3. That’s why they’re expensive 🙂

  4. From their Australian Website:
    Purpose & principles
    Our corporate purpose states that “to succeed requires the highest standards of corporate behaviour towards our employees, consumers and the societies and world in which we live.” (my emphasis)

  5. Why pull your punches? The correct way to describe Johnny Vegas is as a sexual assault perpetrator, not just a scumbag. He’s a criminal who committed his crime in front of a room full of people… and got away with it. As if I wasn’t ticked off enough at life.

  6. Odanu, I described the incident as sexual assault in the first paragraph. I used “sexist scum”in the title because I used the term on a post just before this, and I’m planning on using it as a category in future.

  7. The police have been contacted, but all they can do is ‘have a word’ with him.
    When is this casual disrespect of women’s boundaries going to stop?
    http://www.agentofdesire.com

  8. This is how the matter was reported on Chortle, which is a popular English website about comedy:

    http://www.chortle.co.uk/news/2008/05/01/6719/did_johnny_vegas_go_too_far%3F

  9. I think my previous comment is in the spaminator.

  10. It was – just fished it out.

  11. Thanks for that. More interesting than The Chortle piece is the article in The Guardian by Jackie Clune. Here’s a short bit of it:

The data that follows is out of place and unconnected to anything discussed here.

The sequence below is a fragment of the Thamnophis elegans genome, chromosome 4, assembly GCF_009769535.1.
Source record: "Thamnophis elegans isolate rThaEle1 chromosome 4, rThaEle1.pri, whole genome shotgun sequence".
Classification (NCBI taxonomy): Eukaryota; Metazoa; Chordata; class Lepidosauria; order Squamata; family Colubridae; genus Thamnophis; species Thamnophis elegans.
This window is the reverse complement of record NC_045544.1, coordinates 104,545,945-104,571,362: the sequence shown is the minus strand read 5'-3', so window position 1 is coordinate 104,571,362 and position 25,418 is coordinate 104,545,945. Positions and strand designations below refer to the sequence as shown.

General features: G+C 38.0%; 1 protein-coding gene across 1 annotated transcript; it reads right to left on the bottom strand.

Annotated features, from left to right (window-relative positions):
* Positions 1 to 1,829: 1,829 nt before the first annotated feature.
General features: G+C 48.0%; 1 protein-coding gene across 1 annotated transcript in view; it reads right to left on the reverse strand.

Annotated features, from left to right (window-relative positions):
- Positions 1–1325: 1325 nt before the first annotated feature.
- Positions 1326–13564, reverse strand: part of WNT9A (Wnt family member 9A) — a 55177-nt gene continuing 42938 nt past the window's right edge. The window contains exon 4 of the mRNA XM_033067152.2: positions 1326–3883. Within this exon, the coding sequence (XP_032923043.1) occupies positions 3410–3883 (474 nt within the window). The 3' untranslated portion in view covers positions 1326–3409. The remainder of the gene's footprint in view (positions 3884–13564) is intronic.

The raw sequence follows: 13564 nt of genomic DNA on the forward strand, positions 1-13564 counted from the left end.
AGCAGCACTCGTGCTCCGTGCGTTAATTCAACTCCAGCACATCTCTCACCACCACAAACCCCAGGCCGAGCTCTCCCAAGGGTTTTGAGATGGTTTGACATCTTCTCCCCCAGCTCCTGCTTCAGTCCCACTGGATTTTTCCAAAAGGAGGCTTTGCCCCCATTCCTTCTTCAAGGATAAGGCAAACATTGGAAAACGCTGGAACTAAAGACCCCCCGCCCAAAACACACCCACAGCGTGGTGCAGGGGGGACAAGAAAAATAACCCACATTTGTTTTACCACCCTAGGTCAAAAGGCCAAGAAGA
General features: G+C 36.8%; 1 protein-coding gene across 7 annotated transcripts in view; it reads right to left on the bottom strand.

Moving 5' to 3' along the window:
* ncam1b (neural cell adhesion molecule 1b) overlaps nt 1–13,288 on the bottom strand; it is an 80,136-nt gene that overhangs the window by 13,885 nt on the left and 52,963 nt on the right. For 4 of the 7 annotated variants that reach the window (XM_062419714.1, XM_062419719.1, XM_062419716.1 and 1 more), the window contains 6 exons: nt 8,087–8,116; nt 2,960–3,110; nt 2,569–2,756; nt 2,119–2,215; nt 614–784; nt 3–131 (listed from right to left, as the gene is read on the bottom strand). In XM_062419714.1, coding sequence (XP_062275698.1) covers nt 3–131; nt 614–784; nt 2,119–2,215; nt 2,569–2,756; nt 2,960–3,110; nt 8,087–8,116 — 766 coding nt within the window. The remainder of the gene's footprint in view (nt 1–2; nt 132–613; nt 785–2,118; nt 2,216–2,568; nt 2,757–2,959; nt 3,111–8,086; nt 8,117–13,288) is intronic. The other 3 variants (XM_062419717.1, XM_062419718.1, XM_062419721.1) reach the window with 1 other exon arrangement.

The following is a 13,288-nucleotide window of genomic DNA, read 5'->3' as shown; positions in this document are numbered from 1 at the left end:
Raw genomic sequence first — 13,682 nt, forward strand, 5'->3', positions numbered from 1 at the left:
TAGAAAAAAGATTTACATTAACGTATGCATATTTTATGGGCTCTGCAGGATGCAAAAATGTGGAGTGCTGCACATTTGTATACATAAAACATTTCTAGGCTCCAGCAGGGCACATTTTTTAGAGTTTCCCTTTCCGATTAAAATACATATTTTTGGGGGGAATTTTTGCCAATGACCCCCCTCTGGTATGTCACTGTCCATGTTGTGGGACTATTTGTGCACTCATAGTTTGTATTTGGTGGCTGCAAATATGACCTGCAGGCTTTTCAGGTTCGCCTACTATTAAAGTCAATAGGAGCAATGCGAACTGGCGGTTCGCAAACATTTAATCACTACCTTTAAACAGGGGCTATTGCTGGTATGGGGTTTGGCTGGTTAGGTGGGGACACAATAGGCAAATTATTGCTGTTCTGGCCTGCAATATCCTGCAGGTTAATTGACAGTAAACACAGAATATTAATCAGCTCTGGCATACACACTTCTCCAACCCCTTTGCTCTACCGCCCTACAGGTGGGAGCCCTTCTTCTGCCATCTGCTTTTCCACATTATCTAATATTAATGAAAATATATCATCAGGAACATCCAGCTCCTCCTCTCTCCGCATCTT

[Moderator note: this piece has been taken down from the Guardian’s website, so until the situation has been further clarified I’m not displaying it here either. The text has been saved, however.]

  12. That’s actually the whole article, by the way.

  13. I had a read of a few of the comedy-site reactions. Having once been part of the “scene”, I can see why people are hedging their bets all over the place: they know him personally, they have a financial interest perhaps in his success, they hope that he will put in a good word for himthem somewhere perhaps.
    I think it’s pretty crass that several of them are saying “well, if it was that bad why hasn’t the girl come forward to lay a complaint?” as if there isn’t centuries of history of women keeping quiet about sexual assaults because of the shaming that happens when people know. If no-one in her everyday life knows that it was she whom Vegas groped, she might very well like to keep it that way.

  14. Johnny Vegas did not commit a sexual assault. Mary O’Hara’s Guardian piece has been comprehensively discredited by numerous eyewitnesses who contributed to the Guardian Blog. The victim here is Vegas who’s reputation has been damaged by the chinese whispers provoked by the original article. Clune’s piece is based on O’Hara’s article which she takes as being the truth of the matter. Interestingly O’Hara’s article, the subsequent blog contributions and Clune’s Observer article have now been removed from the Guardian/Observer website.